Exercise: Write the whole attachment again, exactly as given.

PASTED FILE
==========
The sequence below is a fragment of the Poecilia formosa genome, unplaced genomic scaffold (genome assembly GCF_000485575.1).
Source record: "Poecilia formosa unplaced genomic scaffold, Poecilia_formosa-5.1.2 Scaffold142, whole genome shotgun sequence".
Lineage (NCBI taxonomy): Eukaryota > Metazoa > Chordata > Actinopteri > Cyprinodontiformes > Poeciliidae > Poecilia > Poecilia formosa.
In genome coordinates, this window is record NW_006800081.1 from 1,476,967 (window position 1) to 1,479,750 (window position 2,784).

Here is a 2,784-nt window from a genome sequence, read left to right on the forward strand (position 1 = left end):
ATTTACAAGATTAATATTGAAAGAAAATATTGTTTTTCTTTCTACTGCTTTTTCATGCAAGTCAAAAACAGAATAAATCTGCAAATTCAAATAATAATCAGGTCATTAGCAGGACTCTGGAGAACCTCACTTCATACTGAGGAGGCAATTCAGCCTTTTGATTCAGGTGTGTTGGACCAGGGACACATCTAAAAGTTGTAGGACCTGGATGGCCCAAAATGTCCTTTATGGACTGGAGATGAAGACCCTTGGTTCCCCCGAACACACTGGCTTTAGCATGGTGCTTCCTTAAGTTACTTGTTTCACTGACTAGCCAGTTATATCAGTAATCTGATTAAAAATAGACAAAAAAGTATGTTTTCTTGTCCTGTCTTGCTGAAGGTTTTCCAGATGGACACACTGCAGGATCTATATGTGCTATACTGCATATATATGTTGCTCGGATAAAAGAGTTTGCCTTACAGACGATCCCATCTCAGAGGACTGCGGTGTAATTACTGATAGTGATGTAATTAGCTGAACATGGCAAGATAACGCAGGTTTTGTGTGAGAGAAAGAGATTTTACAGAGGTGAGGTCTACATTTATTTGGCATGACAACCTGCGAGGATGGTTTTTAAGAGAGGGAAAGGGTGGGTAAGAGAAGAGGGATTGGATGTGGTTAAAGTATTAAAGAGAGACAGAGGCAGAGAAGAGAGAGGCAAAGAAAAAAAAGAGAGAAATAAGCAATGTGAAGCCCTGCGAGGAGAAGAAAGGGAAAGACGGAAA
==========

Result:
The sequence below is a fragment of the Poecilia formosa genome, unplaced genomic scaffold (genome assembly GCF_000485575.1).
Source record: "Poecilia formosa unplaced genomic scaffold, Poecilia_formosa-5.1.2 Scaffold142, whole genome shotgun sequence".
Lineage (NCBI taxonomy): Eukaryota > Metazoa > Chordata > Actinopteri > Cyprinodontiformes > Poeciliidae > Poecilia > Poecilia formosa.
In genome coordinates, this window is record NW_006800081.1 from 1,476,967 (window position 1) to 1,479,750 (window position 2,784).

Here is a 2,784-nt window from a genome sequence, read left to right on the forward strand (position 1 = left end):
ATTTACAAGATTAATATTGAAAGAAAATATTGTTTTTCTTTCTACTGCTTTTTCATGCAAGTCAAAAACAGAATAAATCTGCAAATTCAAATAATAATCAGGTCATTAGCAGGACTCTGGAGAACCTCACTTCATACTGAGGAGGCAATTCAGCCTTTTGATTCAGGTGTGTTGGACCAGGGACACATCTAAAAGTTGTAGGACCTGGATGGCCCAAAATGTCCTTTATGGACTGGAGATGAAGACCCTTGGTTCCCCCGAACACACTGGCTTTAGCATGGTGCTTCCTTAAGTTACTTGTTTCACTGACTAGCCAGTTATATCAGTAATCTGATTAAAAATAGACAAAAAAGTATGTTTTCTTGTCCTGTCTTGCTGAAGGTTTTCCAGATGGACACACTGCAGGATCTATATGTGCTATACTGCATATATATGTTGCTCGGATAAAAGAGTTTGCCTTACAGACGATCCCATCTCAGAGGACTGCGGTGTAATTACTGATAGTGATGTAATTAGCTGAACATGGCAAGATAACGCAGGTTTTGTGTGAGAGAAAGAGATTTTACAGAGGTGAGGTCTACATTTATTTGGCATGACAACCTGCGAGGATGGTTTTTAAGAGAGGGAAAGGGTGGGTAAGAGAAGAGGGATTGGATGTGGTTAAAGTATTAAAGAGAGACAGAGGCAGAGAAGAGAGAGGCAAAGAAAAAAAAGAGAGAAATAAGCAATGTGAAGCCCTGCGAGGAGAAGAAAGGGAAAGACGGAAA